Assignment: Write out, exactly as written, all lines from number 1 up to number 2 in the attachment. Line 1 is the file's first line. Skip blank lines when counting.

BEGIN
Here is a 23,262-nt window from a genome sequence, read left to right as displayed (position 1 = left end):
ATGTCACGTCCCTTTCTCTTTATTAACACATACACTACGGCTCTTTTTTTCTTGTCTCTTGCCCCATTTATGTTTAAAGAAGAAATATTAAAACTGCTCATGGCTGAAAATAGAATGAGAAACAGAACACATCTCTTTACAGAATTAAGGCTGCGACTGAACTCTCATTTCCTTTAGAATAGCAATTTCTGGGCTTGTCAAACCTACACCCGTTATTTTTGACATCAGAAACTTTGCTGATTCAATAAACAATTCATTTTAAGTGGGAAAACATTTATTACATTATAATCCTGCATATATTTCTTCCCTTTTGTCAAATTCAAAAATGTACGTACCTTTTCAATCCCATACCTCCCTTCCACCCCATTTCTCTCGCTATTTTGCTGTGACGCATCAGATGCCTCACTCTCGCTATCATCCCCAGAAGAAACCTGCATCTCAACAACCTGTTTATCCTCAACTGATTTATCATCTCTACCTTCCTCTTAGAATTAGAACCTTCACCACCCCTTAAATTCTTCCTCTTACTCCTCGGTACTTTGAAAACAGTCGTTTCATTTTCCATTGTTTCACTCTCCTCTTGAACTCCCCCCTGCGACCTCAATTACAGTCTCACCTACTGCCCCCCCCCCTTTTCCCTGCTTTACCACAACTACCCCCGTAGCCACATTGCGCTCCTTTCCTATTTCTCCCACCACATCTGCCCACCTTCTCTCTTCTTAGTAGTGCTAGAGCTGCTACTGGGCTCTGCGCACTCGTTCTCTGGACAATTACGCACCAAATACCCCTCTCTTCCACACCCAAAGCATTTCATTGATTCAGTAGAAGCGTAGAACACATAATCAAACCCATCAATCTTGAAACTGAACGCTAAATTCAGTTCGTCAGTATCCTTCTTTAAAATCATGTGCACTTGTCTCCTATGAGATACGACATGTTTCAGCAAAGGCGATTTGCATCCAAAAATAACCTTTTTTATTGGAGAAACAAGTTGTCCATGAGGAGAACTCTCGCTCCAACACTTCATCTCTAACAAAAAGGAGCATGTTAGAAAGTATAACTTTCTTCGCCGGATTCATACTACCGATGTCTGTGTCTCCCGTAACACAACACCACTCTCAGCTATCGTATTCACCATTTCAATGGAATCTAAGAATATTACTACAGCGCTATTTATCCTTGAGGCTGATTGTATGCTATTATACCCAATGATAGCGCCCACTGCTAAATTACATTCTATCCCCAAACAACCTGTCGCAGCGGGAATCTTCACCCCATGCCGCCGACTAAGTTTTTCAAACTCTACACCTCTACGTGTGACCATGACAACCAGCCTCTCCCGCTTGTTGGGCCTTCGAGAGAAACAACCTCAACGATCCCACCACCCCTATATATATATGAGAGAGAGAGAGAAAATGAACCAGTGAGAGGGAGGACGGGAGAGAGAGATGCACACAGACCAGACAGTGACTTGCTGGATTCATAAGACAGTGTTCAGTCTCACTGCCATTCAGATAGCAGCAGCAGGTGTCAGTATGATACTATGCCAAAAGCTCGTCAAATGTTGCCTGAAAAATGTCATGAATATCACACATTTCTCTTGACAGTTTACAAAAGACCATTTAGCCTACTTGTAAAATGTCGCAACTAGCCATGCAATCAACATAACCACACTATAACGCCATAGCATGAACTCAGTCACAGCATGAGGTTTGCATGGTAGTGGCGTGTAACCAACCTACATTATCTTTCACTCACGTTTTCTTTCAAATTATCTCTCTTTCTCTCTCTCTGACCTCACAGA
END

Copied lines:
Here is a 23,262-nt window from a genome sequence, read left to right as displayed (position 1 = left end):
ATGTCACGTCCCTTTCTCTTTATTAACACATACACTACGGCTCTTTTTTTCTTGTCTCTTGCCCCATTTATGTTTAAAGAAGAAATATTAAAACTGCTCATGGCTGAAAATAGAATGAGAAACAGAACACATCTCTTTACAGAATTAAGGCTGCGACTGAACTCTCATTTCCTTTAGAATAGCAATTTCTGGGCTTGTCAAACCTACACCCGTTATTTTTGACATCAGAAACTTTGCTGATTCAATAAACAATTCATTTTAAGTGGGAAAACATTTATTACATTATAATCCTGCATATATTTCTTCCCTTTTGTCAAATTCAAAAATGTACGTACCTTTTCAATCCCATACCTCCCTTCCACCCCATTTCTCTCGCTATTTTGCTGTGACGCATCAGATGCCTCACTCTCGCTATCATCCCCAGAAGAAACCTGCATCTCAACAACCTGTTTATCCTCAACTGATTTATCATCTCTACCTTCCTCTTAGAATTAGAACCTTCACCACCCCTTAAATTCTTCCTCTTACTCCTCGGTACTTTGAAAACAGTCGTTTCATTTTCCATTGTTTCACTCTCCTCTTGAACTCCCCCCTGCGACCTCAATTACAGTCTCACCTACTGCCCCCCCCCCTTTTCCCTGCTTTACCACAACTACCCCCGTAGCCACATTGCGCTCCTTTCCTATTTCTCCCACCACATCTGCCCACCTTCTCTCTTCTTAGTAGTGCTAGAGCTGCTACTGGGCTCTGCGCACTCGTTCTCTGGACAATTACGCACCAAATACCCCTCTCTTCCACACCCAAAGCATTTCATTGATTCAGTAGAAGCGTAGAACACATAATCAAACCCATCAATCTTGAAACTGAACGCTAAATTCAGTTCGTCAGTATCCTTCTTTAAAATCATGTGCACTTGTCTCCTATGAGATACGACATGTTTCAGCAAAGGCGATTTGCATCCAAAAATAACCTTTTTTATTGGAGAAACAAGTTGTCCATGAGGAGAACTCTCGCTCCAACACTTCATCTCTAACAAAAAGGAGCATGTTAGAAAGTATAACTTTCTTCGCCGGATTCATACTACCGATGTCTGTGTCTCCCGTAACACAACACCACTCTCAGCTATCGTATTCACCATTTCAATGGAATCTAAGAATATTACTACAGCGCTATTTATCCTTGAGGCTGATTGTATGCTATTATACCCAATGATAGCGCCCACTGCTAAATTACATTCTATCCCCAAACAACCTGTCGCAGCGGGAATCTTCACCCCATGCCGCCGACTAAGTTTTTCAAACTCTACACCTCTACGTGTGACCATGACAACCAGCCTCTCCCGCTTGTTGGGCCTTCGAGAGAAACAACCTCAACGATCCCACCACCCCTATATATATATGAGAGAGAGAGAGAAAATGAACCAGTGAGAGGGAGGACGGGAGAGAGAGATGCACACAGACCAGACAGTGACTTGCTGGATTCATAAGACAGTGTTCAGTCTCACTGCCATTCAGATAGCAGCAGCAGGTGTCAGTATGATACTATGCCAAAAGCTCGTCAAATGTTGCCTGAAAAATGTCATGAATATCACACATTTCTCTTGACAGTTTACAAAAGACCATTTAGCCTACTTGTAAAATGTCGCAACTAGCCATGCAATCAACATAACCACACTATAACGCCATAGCATGAACTCAGTCACAGCATGAGGTTTGCATGGTAGTGGCGTGTAACCAACCTACATTATCTTTCACTCACGTTTTCTTTCAAATTATCTCTCTTTCTCTCTCTCTGACCTCACAGA